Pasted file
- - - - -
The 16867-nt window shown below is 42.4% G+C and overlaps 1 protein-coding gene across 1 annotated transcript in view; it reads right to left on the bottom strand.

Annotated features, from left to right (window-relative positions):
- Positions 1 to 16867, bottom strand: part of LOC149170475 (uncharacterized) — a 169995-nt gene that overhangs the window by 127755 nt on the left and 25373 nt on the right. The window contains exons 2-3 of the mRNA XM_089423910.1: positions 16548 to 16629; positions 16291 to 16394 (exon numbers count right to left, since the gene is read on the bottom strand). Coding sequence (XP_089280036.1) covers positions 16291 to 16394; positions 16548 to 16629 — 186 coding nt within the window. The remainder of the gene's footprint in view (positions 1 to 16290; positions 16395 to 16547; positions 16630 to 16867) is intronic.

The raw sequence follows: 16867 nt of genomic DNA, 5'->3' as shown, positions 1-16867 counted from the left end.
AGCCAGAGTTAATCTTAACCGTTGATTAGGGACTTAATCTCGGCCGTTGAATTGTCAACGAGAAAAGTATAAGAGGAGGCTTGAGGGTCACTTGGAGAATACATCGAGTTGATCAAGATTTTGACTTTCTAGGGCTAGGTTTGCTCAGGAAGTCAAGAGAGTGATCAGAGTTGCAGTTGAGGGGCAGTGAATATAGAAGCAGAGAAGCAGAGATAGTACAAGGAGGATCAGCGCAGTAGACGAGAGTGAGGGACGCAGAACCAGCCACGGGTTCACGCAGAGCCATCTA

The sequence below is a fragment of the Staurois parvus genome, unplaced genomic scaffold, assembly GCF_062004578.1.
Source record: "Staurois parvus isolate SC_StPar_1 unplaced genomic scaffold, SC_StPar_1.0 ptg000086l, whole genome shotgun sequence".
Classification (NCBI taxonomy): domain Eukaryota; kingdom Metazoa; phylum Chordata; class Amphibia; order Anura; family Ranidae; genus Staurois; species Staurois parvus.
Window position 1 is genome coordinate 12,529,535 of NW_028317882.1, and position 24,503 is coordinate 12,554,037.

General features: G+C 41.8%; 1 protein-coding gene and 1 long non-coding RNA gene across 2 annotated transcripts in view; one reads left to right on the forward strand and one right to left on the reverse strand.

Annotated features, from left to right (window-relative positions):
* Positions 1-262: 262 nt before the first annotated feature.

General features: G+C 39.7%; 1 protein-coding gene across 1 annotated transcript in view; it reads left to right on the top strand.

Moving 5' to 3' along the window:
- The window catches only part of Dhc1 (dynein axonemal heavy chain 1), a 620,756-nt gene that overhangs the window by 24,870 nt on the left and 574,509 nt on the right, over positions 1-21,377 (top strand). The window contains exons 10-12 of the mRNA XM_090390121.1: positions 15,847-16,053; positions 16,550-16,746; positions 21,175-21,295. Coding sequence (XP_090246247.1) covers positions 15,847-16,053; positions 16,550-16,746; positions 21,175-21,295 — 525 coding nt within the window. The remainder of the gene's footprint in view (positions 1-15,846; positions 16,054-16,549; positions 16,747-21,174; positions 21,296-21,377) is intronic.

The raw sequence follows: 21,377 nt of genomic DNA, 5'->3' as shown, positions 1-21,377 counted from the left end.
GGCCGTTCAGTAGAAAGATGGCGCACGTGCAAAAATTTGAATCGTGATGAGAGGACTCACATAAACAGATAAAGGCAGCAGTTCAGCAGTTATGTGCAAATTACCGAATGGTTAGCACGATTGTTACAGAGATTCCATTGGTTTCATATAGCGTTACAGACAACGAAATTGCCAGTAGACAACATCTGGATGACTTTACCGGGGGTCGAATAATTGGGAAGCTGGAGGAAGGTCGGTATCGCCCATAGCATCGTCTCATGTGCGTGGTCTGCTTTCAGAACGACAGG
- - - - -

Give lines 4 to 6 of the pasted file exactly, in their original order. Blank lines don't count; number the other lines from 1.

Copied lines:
The raw sequence follows: 16867 nt of genomic DNA, 5'->3' as shown, positions 1-16867 counted from the left end.
AGCCAGAGTTAATCTTAACCGTTGATTAGGGACTTAATCTCGGCCGTTGAATTGTCAACGAGAAAAGTATAAGAGGAGGCTTGAGGGTCACTTGGAGAATACATCGAGTTGATCAAGATTTTGACTTTCTAGGGCTAGGTTTGCTCAGGAAGTCAAGAGAGTGATCAGAGTTGCAGTTGAGGGGCAGTGAATATAGAAGCAGAGAAGCAGAGATAGTACAAGGAGGATCAGCGCAGTAGACGAGAGTGAGGGACGCAGAACCAGCCACGGGTTCACGCAGAGCCATCTA

The sequence below is a fragment of the Staurois parvus genome, unplaced genomic scaffold, assembly GCF_062004578.1.